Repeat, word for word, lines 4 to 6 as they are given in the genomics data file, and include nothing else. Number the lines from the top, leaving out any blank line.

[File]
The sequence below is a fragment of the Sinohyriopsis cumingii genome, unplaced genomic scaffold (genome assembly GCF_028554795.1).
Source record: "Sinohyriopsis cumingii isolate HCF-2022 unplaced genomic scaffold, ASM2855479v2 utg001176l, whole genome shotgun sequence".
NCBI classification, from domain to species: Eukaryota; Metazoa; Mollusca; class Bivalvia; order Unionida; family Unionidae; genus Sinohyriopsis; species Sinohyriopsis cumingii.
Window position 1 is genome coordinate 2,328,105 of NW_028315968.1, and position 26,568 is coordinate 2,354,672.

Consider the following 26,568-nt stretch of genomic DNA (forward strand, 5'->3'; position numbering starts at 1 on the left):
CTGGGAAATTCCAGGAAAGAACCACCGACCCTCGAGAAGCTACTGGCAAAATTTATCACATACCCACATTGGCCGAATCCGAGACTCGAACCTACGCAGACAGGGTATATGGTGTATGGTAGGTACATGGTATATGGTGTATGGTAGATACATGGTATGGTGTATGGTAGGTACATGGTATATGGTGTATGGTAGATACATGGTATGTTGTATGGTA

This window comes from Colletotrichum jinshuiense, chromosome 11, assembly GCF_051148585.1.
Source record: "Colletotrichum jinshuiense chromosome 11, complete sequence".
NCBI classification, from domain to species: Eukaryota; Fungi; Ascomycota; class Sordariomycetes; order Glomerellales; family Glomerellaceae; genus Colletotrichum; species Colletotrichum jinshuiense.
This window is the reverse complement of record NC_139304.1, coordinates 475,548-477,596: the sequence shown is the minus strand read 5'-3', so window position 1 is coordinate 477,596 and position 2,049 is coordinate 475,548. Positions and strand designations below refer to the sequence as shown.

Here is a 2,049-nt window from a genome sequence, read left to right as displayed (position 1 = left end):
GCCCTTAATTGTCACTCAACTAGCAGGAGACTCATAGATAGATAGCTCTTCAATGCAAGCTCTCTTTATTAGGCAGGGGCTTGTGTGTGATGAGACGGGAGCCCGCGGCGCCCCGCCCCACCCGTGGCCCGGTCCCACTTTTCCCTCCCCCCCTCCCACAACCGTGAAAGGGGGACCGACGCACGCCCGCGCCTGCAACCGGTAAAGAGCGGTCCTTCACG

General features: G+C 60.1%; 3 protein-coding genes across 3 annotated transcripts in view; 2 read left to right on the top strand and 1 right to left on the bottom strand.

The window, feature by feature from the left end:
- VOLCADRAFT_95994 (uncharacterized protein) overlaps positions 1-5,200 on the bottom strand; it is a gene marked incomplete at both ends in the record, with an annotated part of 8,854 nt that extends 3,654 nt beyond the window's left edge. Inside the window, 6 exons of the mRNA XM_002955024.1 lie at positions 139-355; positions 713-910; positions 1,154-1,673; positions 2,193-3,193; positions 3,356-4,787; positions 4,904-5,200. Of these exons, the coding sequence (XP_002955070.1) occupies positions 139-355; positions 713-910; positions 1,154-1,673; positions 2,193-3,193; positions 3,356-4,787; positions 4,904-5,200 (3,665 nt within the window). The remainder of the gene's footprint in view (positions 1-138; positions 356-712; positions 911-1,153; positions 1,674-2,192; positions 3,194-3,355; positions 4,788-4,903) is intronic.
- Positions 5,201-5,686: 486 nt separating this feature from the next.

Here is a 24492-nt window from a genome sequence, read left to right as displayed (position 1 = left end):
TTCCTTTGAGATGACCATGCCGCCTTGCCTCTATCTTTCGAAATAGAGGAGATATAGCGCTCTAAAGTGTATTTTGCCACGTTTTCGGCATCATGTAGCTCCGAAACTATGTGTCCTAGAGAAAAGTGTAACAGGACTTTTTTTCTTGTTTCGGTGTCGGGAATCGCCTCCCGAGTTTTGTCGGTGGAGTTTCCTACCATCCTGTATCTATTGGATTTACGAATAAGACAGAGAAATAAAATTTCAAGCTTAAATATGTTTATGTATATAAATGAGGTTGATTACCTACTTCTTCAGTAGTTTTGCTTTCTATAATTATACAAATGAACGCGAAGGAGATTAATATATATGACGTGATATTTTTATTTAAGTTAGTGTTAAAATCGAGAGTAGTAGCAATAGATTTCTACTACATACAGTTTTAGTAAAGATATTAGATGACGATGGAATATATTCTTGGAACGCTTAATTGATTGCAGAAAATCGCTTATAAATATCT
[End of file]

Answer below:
Window position 1 is genome coordinate 2,328,105 of NW_028315968.1, and position 26,568 is coordinate 2,354,672.

Consider the following 26,568-nt stretch of genomic DNA (forward strand, 5'->3'; position numbering starts at 1 on the left):
CTGGGAAATTCCAGGAAAGAACCACCGACCCTCGAGAAGCTACTGGCAAAATTTATCACATACCCACATTGGCCGAATCCGAGACTCGAACCTACGCAGACAGGGTATATGGTGTATGGTAGGTACATGGTATATGGTGTATGGTAGATACATGGTATGGTGTATGGTAGGTACATGGTATATGGTGTATGGTAGATACATGGTATGTTGTATGGTA